Rio de Janeiro: The interim president of the South American football confederation CONMEBOL has set up an independent commission charged with ridding the body of endemic corruption.
Wilmar Valdez assumed Conmebol’s presidency on Friday after the resignation of Juan Angel Napout, who has been indicted by the US Justice Department on graft charges, reports Xinhua.
Among the Uruguayan’s first steps has been to appoint auditor Daniel Elicetche to head a commission whose mission will be to adopt new “transparency and control measures”, according to a CONMEBOL statement on Sunday.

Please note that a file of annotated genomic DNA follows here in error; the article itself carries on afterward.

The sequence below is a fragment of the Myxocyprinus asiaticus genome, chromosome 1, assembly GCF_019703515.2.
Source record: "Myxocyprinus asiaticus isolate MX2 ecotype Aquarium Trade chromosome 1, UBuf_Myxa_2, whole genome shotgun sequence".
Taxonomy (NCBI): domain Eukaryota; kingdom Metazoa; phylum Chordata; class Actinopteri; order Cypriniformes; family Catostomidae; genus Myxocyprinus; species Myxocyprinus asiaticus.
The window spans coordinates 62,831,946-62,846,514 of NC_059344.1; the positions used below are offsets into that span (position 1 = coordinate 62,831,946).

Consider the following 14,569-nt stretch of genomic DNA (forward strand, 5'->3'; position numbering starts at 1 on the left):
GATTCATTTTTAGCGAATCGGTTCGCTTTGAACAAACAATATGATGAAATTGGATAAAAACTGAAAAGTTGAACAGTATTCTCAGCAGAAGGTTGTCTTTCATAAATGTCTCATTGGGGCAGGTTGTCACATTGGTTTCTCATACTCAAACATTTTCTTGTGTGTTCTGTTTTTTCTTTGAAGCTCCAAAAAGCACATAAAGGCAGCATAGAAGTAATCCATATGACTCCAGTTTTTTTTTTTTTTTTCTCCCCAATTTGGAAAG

Contracts set to face scrutiny include broadcast rights for the Copa Libertadores, South America’s premier club competition, which were renewed last month.
Valdez told reporters that cost cutting had already begun, promising an “austere and sober” 2016 Copa Libertadores draw on December 22.
In addition to the anti-graft commission, CONMEBOL is establishing a working group tasked with overhauling the entity’s statute. The committee will comprise representatives from each of CONMEBOL’s 10 federations.
Valdez will remain the body’s president until January 26, when an election will decide who fills the role permanently.
Several of CONMEBOL’s top officials are under arrest as part of the US-led probe into corruption in football. Apart from Napout, they include vice-president Rafael Esquivel (Venezuela), secretary general Jose Luis Meiszner (Argentina) and treasurer Carlos Chavez (Bolivia).

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